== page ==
Among the many mysteries that have vexed scientists about the ongoing Zika epidemic is the question of how, in pregnant women, the virus manages to cross the maternal-fetal barrier.

A woman’s body is usually quite good at protecting her growing baby. There are biological blockades to prevent the transmission of viruses to a fetus through the bloodstream, by way of the placenta; the same path for the nutrients and oxygen that sustain a developing baby. The placental membrane is similarly adept at keeping harmful agents out.

Zika, however, is a strange and troubling exception.

Not only does the virus move through the placenta and infiltrate the amniotic sac; it works its way into the fetal brain and can cause irreparable, even fatal, damage.

Now, scientists are beginning to understand what happens, on a cellular level, once Zika crosses the placental barrier. A new study, published Thursday in the Journal of Clinical Investigation, identifies key cells that enable the virus to replicate by examining how Zika behaved in the tissue of placentas from three women not infected by the virus.

First, researchers found that Zika thrives in special placental cells known as Hofbauer cells—which is surprising, since the cells' typical role is to keep pathogens out. “These Hofbauer cells usually take a viral antigen and create an immune response,” says Michael Simoni, an obstetrician and one of the study’s authors. Instead, with Zika, Hofbauer cells are “physically housing” the virus. (This reinforces a similar finding from May.) Additionally, Hofbauer cells may actually help disseminate Zika to the fetal brain.

Second, the researchers found that Zika is also able to replicate in fibroblast cells, the building blocks that make up the very structure of the placenta. “The fibroblasts ended up being a little bit of a surprise,” Simoni told me. “When we found out they were replicating [Zika] just as well if not better as the Hofbauer cells, that was definitely interesting.”

Another intriguing finding was that three separate strains of Zika—one from Africa, one from the Americas, and one from a past outbreak in Cambodia—didn’t seem to differ from one another in how infectious they were. That’s despite the fact that congenital Zika, which causes babies to be born with abnormally small heads and other health problems, seems to have emerged only with more recent strains of the virus as it has evolved in recent years.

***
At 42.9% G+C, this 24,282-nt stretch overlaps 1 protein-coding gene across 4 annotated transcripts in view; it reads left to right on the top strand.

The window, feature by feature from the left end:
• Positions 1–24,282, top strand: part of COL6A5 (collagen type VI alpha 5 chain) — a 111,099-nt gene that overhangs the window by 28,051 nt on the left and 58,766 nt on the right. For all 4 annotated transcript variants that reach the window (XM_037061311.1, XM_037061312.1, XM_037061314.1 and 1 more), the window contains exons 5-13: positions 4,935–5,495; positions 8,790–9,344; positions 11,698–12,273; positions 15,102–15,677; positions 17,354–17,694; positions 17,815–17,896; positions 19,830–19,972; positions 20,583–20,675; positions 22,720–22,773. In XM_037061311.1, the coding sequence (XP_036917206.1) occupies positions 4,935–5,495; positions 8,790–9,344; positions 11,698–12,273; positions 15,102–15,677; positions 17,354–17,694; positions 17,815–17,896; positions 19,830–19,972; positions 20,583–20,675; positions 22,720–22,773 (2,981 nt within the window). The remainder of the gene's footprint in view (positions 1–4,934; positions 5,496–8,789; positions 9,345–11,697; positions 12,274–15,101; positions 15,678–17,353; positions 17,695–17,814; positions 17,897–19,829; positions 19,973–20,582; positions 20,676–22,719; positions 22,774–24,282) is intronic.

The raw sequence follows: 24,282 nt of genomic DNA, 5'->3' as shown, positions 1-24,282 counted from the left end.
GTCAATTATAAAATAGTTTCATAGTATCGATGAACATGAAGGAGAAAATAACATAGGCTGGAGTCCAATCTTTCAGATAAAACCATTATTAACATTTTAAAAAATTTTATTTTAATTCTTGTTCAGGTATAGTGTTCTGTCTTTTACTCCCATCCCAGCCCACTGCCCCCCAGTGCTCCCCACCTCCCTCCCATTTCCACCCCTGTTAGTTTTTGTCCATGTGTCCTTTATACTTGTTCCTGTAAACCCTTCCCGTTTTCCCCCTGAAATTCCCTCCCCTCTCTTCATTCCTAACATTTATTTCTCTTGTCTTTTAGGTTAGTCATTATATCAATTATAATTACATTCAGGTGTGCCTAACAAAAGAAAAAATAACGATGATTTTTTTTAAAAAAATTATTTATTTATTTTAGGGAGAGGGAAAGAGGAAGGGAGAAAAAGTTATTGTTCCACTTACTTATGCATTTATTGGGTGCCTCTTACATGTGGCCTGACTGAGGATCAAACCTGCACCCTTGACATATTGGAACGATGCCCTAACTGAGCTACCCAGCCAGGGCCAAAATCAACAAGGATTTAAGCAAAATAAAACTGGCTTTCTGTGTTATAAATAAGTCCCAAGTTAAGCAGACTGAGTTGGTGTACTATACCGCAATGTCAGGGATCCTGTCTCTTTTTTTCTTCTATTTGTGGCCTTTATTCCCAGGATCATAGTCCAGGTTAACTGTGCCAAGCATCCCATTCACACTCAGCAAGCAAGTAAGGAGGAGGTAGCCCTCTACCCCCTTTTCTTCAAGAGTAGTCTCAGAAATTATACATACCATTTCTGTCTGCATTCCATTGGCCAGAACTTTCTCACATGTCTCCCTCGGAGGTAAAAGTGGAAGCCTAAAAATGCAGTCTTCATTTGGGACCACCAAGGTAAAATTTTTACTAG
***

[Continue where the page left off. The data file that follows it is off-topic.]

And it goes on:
The findings raise a host of questions, the biggest of which is: How is Zika infiltrating the womb in the first place? “Next, we really want to get at the mechanism of how the virus is getting across the fetal-maternal barrier,” says Kellie Ann Jurado, a virologist and the lead author of the study.

Scientists have several hypotheses. It’s possible, for instance, that Zika is piggybacking its way across the placenta via otherwise helpful antibodies—basically taking advantage of a pathway meant to help keep a fetus healthy. Or, it may be that the virus is so tiny it can push its way through a membrane that keeps most other viruses out. “This super-tight layer that usually nothing expect for oxygen and nutrients can cross,” Simoni says. “But, potentially, if Zika is small enough, it can just squeeze in between the cells.”

Other researchers are focusing on how Zika affects the health of the placenta itself. A recent essay in the New England Journal of Medicine describes severe placental degradation among mice infected with Zika in the first and second trimesters of pregnancy. In humans, scientists still don’t fully understand how risky Zika is in different stages of pregnancy. A better understanding of what Zika does to the placenta could be crucial for figuring it out.

Complicating these areas of Zika research is how little is understood about the placenta more broadly. “Given its vital role, shockingly little is known about the placenta,” Denise Grady wrote for The New York Times in 2014. “Only recently, for instance, did scientists start to suspect that the placenta may not be sterile, as once thought, but may have a microbiome of its own—a population of micro-organisms—that may help shape the immune system of the fetus and affect its health much later in life.”

As a virologist, Jurado told me she’s “not always thinking about the placenta,” but that she was stunned when she began to review placenta-related medical literature for her research into Zika. “Seeing all the missing pieces, I was shocked,” she said. “I didn’t understand why there hasn’t been more basic research. It’s definitely needed, especially in cases like this where the outbreak seems to be infecting the placenta.”

Part of the difficulty in learning more about the placenta is the ethical sensitivity of potential research subjects—understandably, expectant mothers aren’t necessarily jumping at the chance to participate in experiments that could yield unexpected outcomes for their unborn babies. But there’s still plenty that can be gleaned from working with the organ shortly after delivery, when a baby no longer needs it, as this recent Zika study illustrates. Research initiatives like the Human Placenta Project, a $42 million NIH undertaking, are increasingly doing just that.

“The placenta is the least understood human organ but arguably one of the most important,” the project’s website reads. “It influences not just the health of a woman and her fetus during pregnancy, but also the lifelong health of both.”